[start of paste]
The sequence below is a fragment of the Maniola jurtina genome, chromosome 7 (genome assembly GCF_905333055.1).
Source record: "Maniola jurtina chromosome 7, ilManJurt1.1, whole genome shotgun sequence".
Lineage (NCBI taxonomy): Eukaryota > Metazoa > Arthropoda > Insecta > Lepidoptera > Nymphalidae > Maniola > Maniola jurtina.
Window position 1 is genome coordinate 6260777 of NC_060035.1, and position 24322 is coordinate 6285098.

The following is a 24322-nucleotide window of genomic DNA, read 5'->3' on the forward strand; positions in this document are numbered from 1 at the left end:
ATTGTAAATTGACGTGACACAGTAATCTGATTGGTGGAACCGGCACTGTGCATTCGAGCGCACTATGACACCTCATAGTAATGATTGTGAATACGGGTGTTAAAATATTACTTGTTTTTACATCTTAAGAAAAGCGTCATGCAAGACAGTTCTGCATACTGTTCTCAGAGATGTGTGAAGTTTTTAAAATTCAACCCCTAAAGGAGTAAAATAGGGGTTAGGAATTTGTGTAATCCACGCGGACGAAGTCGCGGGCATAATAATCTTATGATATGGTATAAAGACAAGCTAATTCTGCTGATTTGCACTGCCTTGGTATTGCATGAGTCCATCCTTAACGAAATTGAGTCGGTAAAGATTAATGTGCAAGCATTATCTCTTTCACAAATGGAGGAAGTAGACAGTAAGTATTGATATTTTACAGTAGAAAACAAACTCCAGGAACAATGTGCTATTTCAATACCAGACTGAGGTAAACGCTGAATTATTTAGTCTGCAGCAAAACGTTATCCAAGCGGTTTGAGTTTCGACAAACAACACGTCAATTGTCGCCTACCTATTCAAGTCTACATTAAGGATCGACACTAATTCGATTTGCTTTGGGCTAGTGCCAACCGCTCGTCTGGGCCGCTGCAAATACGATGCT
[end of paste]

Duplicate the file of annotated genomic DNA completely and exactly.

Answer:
The sequence below is a fragment of the Maniola jurtina genome, chromosome 7 (genome assembly GCF_905333055.1).
Source record: "Maniola jurtina chromosome 7, ilManJurt1.1, whole genome shotgun sequence".
Lineage (NCBI taxonomy): Eukaryota > Metazoa > Arthropoda > Insecta > Lepidoptera > Nymphalidae > Maniola > Maniola jurtina.
Window position 1 is genome coordinate 6260777 of NC_060035.1, and position 24322 is coordinate 6285098.

The following is a 24322-nucleotide window of genomic DNA, read 5'->3' on the forward strand; positions in this document are numbered from 1 at the left end:
ATTGTAAATTGACGTGACACAGTAATCTGATTGGTGGAACCGGCACTGTGCATTCGAGCGCACTATGACACCTCATAGTAATGATTGTGAATACGGGTGTTAAAATATTACTTGTTTTTACATCTTAAGAAAAGCGTCATGCAAGACAGTTCTGCATACTGTTCTCAGAGATGTGTGAAGTTTTTAAAATTCAACCCCTAAAGGAGTAAAATAGGGGTTAGGAATTTGTGTAATCCACGCGGACGAAGTCGCGGGCATAATAATCTTATGATATGGTATAAAGACAAGCTAATTCTGCTGATTTGCACTGCCTTGGTATTGCATGAGTCCATCCTTAACGAAATTGAGTCGGTAAAGATTAATGTGCAAGCATTATCTCTTTCACAAATGGAGGAAGTAGACAGTAAGTATTGATATTTTACAGTAGAAAACAAACTCCAGGAACAATGTGCTATTTCAATACCAGACTGAGGTAAACGCTGAATTATTTAGTCTGCAGCAAAACGTTATCCAAGCGGTTTGAGTTTCGACAAACAACACGTCAATTGTCGCCTACCTATTCAAGTCTACATTAAGGATCGACACTAATTCGATTTGCTTTGGGCTAGTGCCAACCGCTCGTCTGGGCCGCTGCAAATACGATGCT